Top tips to tackle loneliness
Top tips to tackle loneliness
There’s no magic cure to combat loneliness, but if you’re struggling and feeling alone, it’s important to work out why you feel this way and then take steps to change your life for the better.
So, here are some of our tips to help you tackle loneliness, reconnect with yourself and others…
What does loneliness mean to you?
Firstly, have a think about your current situation and why you feel that way. What does loneliness mean to you? How does it make you feel? What do you feel you’re missing in life? What would you like to change?
Reconnect with yourself first
Now it’s time to reconnect with yourself. Hopefully you’ve worked out what you feel you’re missing, so now spend some time thinking about what you want to achieve. What do you need from life? What interests you? What motivates you? What kind of people do you want in your life? By discovering what you want, it will help you take the right steps to get there.
Focus on quality not quantity
It’s important to identify that connectedness is about the quality of relationships, not the quantity. So, make sure the relationships you have in your life make you feel good about yourself; spend time with kind-hearted, genuine people. Time is precious, so make sure you spend it with the right people.
Social media – done the right way
Social media has often been linked to causing loneliness because people only portray what they want people to see and ‘friends’ aren’t actually real friends. This said, the online world does offer an easy way to connect to new people, friends and family, as long as it’s used in the right way. The key is to use social media as a starting point to meet people and keep in touch, with the end goal of meeting up face to face, so you don’t miss out on real human contact.
Let technology be your friend
Facetime, Skype, WhatsApp and a host of other messaging platforms offer ways to stay connected to those close to our hearts, even if you live far away from each other. Video chats and instant messaging allow us to keep in touch with anyone, so use it to maintain and nurture connections.
Fancy a meet up?
Try visiting sites like www.meetup.com which feature get-togethers with people in your local area. There are a wide range of events featured by people just like you, who want to find like-minded others to do activities with. There’s something for everyone, with categories ranging from sports to learning and food and drink to music. If there isn’t anything in your area yet, why not try setting something up yourself? Think about what interests you and go from there.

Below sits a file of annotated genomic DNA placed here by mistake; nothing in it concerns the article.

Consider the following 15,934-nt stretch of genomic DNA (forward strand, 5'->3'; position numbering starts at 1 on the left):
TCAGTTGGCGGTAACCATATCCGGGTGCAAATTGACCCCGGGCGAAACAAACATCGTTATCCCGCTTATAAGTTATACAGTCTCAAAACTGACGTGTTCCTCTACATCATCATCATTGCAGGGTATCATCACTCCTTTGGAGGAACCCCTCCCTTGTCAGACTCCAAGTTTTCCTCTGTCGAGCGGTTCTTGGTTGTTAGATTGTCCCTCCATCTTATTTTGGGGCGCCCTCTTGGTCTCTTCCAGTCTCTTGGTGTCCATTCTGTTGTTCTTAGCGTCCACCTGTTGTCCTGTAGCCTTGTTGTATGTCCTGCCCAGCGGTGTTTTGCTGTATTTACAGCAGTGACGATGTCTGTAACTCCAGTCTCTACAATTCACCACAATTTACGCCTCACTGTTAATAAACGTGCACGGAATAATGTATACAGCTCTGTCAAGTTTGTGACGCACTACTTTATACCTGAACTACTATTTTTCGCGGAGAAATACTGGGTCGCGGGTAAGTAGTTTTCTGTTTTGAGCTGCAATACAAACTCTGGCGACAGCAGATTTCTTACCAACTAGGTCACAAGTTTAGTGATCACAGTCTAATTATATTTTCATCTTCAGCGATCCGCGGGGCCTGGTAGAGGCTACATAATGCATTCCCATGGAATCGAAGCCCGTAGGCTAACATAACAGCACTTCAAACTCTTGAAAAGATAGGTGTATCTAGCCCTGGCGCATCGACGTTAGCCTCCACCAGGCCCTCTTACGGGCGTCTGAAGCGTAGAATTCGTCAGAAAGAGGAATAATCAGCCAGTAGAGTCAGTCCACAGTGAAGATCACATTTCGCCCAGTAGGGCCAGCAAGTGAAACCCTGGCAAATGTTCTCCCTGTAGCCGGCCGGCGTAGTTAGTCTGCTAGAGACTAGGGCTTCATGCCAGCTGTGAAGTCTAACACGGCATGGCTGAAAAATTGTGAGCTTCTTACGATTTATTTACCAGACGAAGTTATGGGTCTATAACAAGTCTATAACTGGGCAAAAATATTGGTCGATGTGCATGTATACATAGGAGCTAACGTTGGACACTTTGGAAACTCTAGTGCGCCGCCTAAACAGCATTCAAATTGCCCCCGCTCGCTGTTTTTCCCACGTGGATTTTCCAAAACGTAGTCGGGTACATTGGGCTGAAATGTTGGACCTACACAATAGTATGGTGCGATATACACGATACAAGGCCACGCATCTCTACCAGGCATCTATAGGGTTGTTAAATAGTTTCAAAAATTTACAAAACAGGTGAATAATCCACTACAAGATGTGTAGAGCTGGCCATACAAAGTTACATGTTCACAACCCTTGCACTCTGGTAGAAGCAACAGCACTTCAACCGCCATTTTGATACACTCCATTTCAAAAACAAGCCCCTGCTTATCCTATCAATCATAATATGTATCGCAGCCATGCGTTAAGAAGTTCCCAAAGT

Get your geek on…
Ever fancied learning about photography? Or learning a new language? Why not use your time to learn something new and look into a course in your area – or go online. The online course industry is booming – there are loads of reasonably priced courses on www.udemy.com among many others. And joining a course means we can meet people with at least one interest in common, which can be used as a foundation for a new friendship.
Pursue hobbies and interests
Pursuing hobbies and interests is one of the best ways to develop relationships and get out of the trap that is loneliness. Think about what you enjoy doing or what you would like to try. For example, you could volunteer, get involved in your local community, try an exercise class, join the gym or take up cookery. If you’re struggling for inspiration, why not think about what you used to enjoy as a child?
Joining a sports team can give us a hobby, creates an immediate group of people we regularly see, and grows a sense of belonging. There are thousands of teams in hundreds of sports to join, so find one that works for you.
More on loneliness
It’s important to have people in our lives who we truly connect with, but it’s not always easy to meet the right people, make a real connection and maintain friendships
We’re all different and our social needs vary, but having a support network is an essential area for us to pay attention to, so we can look after our health and wellbeing
Many people occasionally worry about social situations, but someone experiencing social anxiety can feel overly worried before, during and after them